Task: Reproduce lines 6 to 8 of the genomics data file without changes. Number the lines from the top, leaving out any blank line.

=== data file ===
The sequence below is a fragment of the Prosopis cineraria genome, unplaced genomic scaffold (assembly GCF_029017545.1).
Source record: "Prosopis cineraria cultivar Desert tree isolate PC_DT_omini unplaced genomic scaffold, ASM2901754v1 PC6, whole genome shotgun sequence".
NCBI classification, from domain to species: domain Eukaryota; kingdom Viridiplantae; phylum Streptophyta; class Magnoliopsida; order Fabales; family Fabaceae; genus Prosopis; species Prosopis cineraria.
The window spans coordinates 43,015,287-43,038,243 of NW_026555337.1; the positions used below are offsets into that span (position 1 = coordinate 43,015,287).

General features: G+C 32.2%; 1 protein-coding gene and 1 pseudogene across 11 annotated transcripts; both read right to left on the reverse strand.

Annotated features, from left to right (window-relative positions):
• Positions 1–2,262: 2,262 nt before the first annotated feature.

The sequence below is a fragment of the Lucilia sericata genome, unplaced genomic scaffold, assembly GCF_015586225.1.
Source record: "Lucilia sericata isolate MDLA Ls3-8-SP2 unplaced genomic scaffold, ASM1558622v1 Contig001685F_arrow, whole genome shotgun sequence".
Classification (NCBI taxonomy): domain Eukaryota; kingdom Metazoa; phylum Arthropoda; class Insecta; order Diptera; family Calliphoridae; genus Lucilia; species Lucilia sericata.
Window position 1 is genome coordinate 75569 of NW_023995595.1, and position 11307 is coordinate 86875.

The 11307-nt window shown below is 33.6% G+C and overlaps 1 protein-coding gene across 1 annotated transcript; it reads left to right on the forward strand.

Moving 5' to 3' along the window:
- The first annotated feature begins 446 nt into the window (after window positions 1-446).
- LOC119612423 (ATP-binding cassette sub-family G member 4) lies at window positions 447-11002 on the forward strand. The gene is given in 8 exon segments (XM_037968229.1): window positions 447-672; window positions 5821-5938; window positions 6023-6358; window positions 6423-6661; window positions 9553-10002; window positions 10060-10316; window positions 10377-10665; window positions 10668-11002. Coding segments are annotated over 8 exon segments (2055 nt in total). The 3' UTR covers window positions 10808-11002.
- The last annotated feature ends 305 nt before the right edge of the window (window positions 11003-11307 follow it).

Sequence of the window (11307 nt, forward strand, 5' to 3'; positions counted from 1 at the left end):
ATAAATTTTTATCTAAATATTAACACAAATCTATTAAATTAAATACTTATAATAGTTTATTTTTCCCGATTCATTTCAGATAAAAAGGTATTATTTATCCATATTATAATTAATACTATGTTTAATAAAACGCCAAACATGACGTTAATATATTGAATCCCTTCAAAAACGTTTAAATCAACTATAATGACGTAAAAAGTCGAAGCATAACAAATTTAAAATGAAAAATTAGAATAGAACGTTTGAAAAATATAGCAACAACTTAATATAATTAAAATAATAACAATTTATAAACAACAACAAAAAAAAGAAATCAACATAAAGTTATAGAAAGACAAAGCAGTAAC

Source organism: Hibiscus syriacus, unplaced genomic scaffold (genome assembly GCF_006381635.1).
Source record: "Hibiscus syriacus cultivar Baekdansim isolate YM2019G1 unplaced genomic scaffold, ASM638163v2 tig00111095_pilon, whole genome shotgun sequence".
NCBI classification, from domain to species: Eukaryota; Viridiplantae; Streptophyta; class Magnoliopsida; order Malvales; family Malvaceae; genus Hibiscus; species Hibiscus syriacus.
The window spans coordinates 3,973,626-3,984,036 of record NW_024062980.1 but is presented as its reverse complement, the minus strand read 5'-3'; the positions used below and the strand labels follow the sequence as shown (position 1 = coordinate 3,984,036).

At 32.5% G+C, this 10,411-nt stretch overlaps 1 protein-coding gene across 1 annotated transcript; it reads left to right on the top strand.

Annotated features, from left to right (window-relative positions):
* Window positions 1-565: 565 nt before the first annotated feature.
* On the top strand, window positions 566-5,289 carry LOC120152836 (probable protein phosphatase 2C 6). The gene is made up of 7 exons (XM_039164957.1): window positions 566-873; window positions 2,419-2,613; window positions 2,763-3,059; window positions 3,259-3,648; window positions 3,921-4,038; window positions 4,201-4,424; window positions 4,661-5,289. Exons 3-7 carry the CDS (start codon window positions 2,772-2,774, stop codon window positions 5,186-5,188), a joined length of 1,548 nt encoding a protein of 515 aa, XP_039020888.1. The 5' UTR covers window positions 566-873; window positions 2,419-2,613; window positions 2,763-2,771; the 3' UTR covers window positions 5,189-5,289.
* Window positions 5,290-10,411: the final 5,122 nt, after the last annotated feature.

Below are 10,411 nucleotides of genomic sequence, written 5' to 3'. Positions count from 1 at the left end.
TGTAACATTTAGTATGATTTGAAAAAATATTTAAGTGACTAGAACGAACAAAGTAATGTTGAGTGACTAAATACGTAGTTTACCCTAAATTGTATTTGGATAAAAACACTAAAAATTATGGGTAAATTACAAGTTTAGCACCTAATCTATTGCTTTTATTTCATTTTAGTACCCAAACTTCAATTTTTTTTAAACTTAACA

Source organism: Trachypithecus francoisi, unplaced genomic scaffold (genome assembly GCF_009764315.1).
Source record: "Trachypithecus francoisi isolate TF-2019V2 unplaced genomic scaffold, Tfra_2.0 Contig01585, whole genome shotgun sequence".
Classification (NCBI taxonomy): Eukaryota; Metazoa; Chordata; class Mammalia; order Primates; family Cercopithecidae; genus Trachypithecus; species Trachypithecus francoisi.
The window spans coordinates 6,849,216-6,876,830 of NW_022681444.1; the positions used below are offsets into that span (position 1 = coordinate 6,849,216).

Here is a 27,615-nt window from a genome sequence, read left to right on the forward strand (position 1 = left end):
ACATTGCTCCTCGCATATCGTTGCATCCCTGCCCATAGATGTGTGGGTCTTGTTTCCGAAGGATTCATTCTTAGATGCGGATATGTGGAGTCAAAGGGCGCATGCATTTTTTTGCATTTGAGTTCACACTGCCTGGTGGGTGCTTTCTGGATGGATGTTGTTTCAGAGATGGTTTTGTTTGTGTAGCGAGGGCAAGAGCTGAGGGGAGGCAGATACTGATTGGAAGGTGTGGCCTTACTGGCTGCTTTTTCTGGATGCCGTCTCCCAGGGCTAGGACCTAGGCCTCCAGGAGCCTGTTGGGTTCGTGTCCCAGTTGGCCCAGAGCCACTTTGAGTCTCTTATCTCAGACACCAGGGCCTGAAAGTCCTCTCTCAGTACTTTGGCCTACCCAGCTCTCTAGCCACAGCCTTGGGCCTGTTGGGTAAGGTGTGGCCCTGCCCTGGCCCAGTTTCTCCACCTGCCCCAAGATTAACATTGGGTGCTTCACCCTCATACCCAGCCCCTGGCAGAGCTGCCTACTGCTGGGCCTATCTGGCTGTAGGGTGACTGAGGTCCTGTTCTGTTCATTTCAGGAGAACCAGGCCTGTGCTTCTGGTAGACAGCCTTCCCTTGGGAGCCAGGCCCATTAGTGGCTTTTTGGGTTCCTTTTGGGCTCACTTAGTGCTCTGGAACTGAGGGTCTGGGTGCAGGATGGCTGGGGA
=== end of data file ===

Annotated features, from left to right (window-relative positions):
• Positions 1–2,262: 2,262 nt before the first annotated feature.

The sequence below is a fragment of the Lucilia sericata genome, unplaced genomic scaffold, assembly GCF_015586225.1.